I am in favor of kids learning to fly fish.
Let’s see why: We use small barbless hooks or bent down barbs,
- Our outfits are lighter.
- The long rod keeps the hook further away from the body.
- We use one hook not a bunch of treble hooks.
- No messy bait to handle.
- Not a lot of mechanical equipment to repair.
- It is a sport that will grow with the child for the rest of their life.
How old should a fly fisherkid be?
- If the child is able to tie their shoes.
- Can pour a glass of milk from a half gallon bottle.
- Understands that a fly fishing rod is not a toy but a working tool.
- Would like to go fly-fishing (This I have never had a problem with.)
- The one thing I like to see is a kid that can swim. We know that sooner or latter all kids ‘fall-in’ To be able to swim will take the panic out of the experience. Of course a life jacket is a dang good idea in most cases.
- Sun Glasses for Eye Protection is a must.
Why did I start out with what a child can do, is in part the physical development. The young fly caster will have to be able to swing a long rod, and to be a good fly caster, be able to stop the rod. This takes a little coordination and muscle development. Not just be able to throw something but to control the arm.
Of course I do not think that a six or seven year old is going to be a long distance caster. I know that half the fun of being a kid fishing is all the other things that are happening. Like the frogs, bugs, birds. Just the rocks on the bottom can hold a world of wonder when you first see them up close. Give it all time to take place. This world when seen through the eyes of a child can be a rewarding experience for any adult that spends the time to enjoy it.
Equipment for a kid is not as hard as you might think.
- Rod: 6 to 71/2 ft graphite (lightweight) medium action for a 5-wt. line ( the smaller weight rods will not cast a popper well enough for a kid)
- Reel: Single action click drag. For #456 line. Graphite. (Light-weight)
- Fly Line: Concept from SA is a good line to start WF-5F in orange
- Leader: Tapered (3X) or Mono of 15 lb. down to 4 lb.
- Fly; Surface = Poppers, Elk Hair Caddis, Trudes, sizes 12 – 8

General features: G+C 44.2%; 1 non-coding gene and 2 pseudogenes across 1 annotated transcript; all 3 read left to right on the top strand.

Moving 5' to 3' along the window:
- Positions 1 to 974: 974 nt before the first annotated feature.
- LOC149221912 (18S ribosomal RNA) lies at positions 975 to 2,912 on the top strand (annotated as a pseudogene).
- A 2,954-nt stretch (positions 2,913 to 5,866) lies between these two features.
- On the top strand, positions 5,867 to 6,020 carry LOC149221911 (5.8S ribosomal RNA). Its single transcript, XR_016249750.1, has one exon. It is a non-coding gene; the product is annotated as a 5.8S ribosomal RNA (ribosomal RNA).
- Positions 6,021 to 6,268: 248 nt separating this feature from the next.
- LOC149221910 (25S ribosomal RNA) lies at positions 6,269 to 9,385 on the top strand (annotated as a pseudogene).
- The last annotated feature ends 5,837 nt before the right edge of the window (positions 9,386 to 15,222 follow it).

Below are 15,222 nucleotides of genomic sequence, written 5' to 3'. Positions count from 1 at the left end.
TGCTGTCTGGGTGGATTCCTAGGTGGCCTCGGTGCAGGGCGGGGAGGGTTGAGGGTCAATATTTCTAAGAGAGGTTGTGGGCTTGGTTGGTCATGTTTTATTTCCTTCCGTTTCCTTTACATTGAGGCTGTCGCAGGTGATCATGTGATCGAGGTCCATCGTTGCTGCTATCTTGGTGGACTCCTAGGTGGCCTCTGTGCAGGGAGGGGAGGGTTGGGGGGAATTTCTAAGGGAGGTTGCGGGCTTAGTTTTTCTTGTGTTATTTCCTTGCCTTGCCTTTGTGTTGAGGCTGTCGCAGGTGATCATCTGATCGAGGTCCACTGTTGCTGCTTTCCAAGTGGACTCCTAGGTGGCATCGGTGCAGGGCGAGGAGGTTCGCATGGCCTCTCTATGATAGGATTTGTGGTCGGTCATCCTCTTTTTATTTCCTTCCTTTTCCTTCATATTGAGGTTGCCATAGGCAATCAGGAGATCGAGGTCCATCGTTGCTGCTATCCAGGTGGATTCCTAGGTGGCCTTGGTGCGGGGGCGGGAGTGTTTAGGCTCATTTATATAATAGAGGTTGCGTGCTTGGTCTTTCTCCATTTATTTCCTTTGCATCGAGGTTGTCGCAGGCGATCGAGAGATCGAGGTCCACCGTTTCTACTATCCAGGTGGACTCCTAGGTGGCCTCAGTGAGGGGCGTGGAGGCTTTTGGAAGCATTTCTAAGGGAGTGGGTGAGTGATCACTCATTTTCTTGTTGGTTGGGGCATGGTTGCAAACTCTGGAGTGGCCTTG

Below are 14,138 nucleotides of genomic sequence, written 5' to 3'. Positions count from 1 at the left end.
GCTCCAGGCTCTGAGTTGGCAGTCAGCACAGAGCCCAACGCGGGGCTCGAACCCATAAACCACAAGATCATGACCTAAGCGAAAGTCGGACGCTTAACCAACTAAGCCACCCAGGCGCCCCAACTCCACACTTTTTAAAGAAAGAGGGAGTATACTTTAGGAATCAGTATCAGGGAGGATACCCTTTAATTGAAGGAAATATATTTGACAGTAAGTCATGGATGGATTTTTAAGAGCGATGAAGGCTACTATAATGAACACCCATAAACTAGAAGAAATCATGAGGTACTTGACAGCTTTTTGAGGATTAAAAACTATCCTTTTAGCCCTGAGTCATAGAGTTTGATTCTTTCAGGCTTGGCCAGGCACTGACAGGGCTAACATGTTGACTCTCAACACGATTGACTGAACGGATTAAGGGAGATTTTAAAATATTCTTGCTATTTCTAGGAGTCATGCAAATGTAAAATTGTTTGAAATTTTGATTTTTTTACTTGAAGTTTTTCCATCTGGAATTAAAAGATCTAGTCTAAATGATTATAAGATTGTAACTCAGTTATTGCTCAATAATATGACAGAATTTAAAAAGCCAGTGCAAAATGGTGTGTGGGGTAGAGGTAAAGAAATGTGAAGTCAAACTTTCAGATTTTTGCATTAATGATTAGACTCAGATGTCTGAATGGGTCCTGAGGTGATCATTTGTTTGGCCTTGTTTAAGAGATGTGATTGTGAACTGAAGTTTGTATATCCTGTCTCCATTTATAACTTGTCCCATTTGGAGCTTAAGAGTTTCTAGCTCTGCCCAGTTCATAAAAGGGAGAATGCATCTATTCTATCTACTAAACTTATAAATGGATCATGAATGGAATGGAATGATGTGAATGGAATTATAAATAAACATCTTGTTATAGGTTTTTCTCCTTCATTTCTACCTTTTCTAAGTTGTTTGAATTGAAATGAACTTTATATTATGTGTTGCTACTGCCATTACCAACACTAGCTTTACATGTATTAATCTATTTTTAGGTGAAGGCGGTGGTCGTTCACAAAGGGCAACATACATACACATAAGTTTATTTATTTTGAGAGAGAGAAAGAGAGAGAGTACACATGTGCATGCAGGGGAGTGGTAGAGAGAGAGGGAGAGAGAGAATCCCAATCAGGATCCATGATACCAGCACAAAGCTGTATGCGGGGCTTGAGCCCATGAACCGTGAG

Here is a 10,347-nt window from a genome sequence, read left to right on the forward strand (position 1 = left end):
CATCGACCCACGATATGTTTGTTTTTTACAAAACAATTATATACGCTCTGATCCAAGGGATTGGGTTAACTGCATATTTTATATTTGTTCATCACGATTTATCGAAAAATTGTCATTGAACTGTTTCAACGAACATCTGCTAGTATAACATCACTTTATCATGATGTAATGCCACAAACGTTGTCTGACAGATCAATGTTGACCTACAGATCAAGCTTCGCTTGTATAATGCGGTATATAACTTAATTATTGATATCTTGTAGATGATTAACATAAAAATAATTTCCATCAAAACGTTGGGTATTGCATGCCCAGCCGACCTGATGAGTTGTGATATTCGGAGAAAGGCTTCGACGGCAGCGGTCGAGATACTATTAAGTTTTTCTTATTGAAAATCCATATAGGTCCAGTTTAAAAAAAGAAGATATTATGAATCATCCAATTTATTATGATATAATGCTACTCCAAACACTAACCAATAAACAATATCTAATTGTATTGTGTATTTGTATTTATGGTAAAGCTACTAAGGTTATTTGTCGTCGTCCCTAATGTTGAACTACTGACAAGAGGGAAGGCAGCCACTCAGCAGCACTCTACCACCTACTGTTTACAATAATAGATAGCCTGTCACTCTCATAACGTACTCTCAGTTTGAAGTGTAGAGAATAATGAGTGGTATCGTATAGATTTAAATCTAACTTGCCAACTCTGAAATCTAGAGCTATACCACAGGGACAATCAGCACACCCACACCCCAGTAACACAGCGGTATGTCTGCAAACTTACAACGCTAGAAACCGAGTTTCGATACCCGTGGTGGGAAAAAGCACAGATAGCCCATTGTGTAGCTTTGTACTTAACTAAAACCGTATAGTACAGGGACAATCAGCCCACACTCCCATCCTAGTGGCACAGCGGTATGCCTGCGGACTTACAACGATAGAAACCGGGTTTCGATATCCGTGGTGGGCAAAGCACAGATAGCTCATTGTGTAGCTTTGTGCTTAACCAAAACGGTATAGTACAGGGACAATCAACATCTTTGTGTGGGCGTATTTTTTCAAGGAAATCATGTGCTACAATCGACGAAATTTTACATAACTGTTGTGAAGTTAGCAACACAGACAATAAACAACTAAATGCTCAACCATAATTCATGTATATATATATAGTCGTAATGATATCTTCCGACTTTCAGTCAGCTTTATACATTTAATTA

- Sub surface = nymphs, size 14 – 10 (indicators can be used)
I like to start a kid off with surface flies. They can see the “take” and that is half the fun. If fishing gets tuff then change to a subsurface fly.
To be able to say they caught a fish is still very important to a child. From the start instill in them that fishing is not always catching. It is just fishing.
The reward is being able to go fishing. Spending the time fishing with friends and family is a pretty good reward. After that is understood ‘Fish’ will be regarded as a bonus.
I have not given you an age to start a child fly-fishing. I would like them to be able to spend some time in the “Back Yard” learning the equipment and how to use it. Simple things like winding the reel the right way. How to hold the rod. How ‘long’ it is when going through the door. What the line does when you keep shaking the rod. How to get the end of the line out in front of them. It is much harder to teach fly-casting at the lake or river. There are too many ‘new things’ going on all ready. Making it hard for young minds to keep it all together.
I like to give the child a good base to start with. The basic casting stroke’ is an important step in developing a fly caster (Don’t you wish someone would have shown you?) Learning the name of all the parts of the outfit becomes a game.
I have four grand-sons that fly fish and two great grand kids that have taken fish with a fly rod, (1 girl, 1 boy) both were 5 when they started fly casting.
Too young, no just short interests span. Two hours is a long time for the first trips. Break for drinks and treats. Make time to explore. Short time later there is not enough hours in the day for them.
I hope this helped. Remember a long rod (9 ft) is a lot of rod for a small person to handle. My kids started out with 5 1/2 and 6 ft. rods. I have one in the truck just ask to see it any time.
Fly casting is as easy as flysoup,
by Allen Crise FFF Certified Flycasting Instructor
Allen Crise FFF Certified Flycasting Instructor
Hawk Ridge Tackle & Flycasting School
2508 A CR 1011
Glen Rose, Tx. 76043
This article originally appeared on flyfishing123.com.
Photo by Mike Cline – Own work, Public Domain, https://commons.wikimedia.org/w/index.php?curid=3571612